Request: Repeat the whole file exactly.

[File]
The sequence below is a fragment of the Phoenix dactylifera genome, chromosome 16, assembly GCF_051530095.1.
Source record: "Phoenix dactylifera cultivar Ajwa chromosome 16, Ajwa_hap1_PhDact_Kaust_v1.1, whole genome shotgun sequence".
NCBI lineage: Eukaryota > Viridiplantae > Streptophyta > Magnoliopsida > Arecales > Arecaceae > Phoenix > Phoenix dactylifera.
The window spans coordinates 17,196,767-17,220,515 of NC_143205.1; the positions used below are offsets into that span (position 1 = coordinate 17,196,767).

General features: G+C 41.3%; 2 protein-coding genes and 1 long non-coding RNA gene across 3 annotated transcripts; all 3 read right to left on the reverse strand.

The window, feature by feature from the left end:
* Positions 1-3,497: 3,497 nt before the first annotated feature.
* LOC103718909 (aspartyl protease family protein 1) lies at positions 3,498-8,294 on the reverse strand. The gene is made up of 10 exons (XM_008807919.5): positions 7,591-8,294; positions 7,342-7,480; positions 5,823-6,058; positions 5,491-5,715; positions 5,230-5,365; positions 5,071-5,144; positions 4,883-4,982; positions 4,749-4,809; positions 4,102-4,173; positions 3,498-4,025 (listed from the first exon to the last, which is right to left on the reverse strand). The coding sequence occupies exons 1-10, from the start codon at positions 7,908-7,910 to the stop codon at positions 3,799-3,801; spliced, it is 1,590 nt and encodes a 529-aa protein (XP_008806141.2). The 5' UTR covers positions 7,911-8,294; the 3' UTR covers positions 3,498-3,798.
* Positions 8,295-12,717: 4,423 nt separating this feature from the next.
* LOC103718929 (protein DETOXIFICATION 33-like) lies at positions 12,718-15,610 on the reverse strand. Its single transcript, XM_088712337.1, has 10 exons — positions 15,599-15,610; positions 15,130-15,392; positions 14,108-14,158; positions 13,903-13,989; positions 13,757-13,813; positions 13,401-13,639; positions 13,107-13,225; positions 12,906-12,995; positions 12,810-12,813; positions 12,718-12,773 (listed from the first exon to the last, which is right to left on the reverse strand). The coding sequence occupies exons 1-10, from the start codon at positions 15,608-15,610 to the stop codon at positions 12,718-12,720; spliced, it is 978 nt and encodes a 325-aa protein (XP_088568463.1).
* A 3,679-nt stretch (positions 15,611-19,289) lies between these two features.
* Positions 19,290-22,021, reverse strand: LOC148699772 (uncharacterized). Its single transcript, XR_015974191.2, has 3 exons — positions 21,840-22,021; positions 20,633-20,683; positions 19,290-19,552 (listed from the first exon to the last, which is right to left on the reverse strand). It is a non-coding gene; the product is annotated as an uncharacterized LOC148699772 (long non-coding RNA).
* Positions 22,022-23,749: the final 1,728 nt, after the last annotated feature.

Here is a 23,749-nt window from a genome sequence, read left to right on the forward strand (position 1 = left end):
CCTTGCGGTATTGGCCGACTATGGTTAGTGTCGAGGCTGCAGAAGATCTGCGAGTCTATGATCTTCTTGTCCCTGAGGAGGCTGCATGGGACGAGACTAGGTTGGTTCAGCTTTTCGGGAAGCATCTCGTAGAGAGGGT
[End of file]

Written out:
The sequence below is a fragment of the Phoenix dactylifera genome, chromosome 16, assembly GCF_051530095.1.
Source record: "Phoenix dactylifera cultivar Ajwa chromosome 16, Ajwa_hap1_PhDact_Kaust_v1.1, whole genome shotgun sequence".
NCBI lineage: Eukaryota > Viridiplantae > Streptophyta > Magnoliopsida > Arecales > Arecaceae > Phoenix > Phoenix dactylifera.
The window spans coordinates 17,196,767-17,220,515 of NC_143205.1; the positions used below are offsets into that span (position 1 = coordinate 17,196,767).

General features: G+C 41.3%; 2 protein-coding genes and 1 long non-coding RNA gene across 3 annotated transcripts; all 3 read right to left on the reverse strand.

The window, feature by feature from the left end:
* Positions 1-3,497: 3,497 nt before the first annotated feature.
* LOC103718909 (aspartyl protease family protein 1) lies at positions 3,498-8,294 on the reverse strand. The gene is made up of 10 exons (XM_008807919.5): positions 7,591-8,294; positions 7,342-7,480; positions 5,823-6,058; positions 5,491-5,715; positions 5,230-5,365; positions 5,071-5,144; positions 4,883-4,982; positions 4,749-4,809; positions 4,102-4,173; positions 3,498-4,025 (listed from the first exon to the last, which is right to left on the reverse strand). The coding sequence occupies exons 1-10, from the start codon at positions 7,908-7,910 to the stop codon at positions 3,799-3,801; spliced, it is 1,590 nt and encodes a 529-aa protein (XP_008806141.2). The 5' UTR covers positions 7,911-8,294; the 3' UTR covers positions 3,498-3,798.
* Positions 8,295-12,717: 4,423 nt separating this feature from the next.
* LOC103718929 (protein DETOXIFICATION 33-like) lies at positions 12,718-15,610 on the reverse strand. Its single transcript, XM_088712337.1, has 10 exons — positions 15,599-15,610; positions 15,130-15,392; positions 14,108-14,158; positions 13,903-13,989; positions 13,757-13,813; positions 13,401-13,639; positions 13,107-13,225; positions 12,906-12,995; positions 12,810-12,813; positions 12,718-12,773 (listed from the first exon to the last, which is right to left on the reverse strand). The coding sequence occupies exons 1-10, from the start codon at positions 15,608-15,610 to the stop codon at positions 12,718-12,720; spliced, it is 978 nt and encodes a 325-aa protein (XP_088568463.1).
* A 3,679-nt stretch (positions 15,611-19,289) lies between these two features.
* Positions 19,290-22,021, reverse strand: LOC148699772 (uncharacterized). Its single transcript, XR_015974191.2, has 3 exons — positions 21,840-22,021; positions 20,633-20,683; positions 19,290-19,552 (listed from the first exon to the last, which is right to left on the reverse strand). It is a non-coding gene; the product is annotated as an uncharacterized LOC148699772 (long non-coding RNA).
* Positions 22,022-23,749: the final 1,728 nt, after the last annotated feature.

Here is a 23,749-nt window from a genome sequence, read left to right on the forward strand (position 1 = left end):
CCTTGCGGTATTGGCCGACTATGGTTAGTGTCGAGGCTGCAGAAGATCTGCGAGTCTATGATCTTCTTGTCCCTGAGGAGGCTGCATGGGACGAGACTAGGTTGGTTCAGCTTTTCGGGAAGCATCTCGTAGAGAGGGT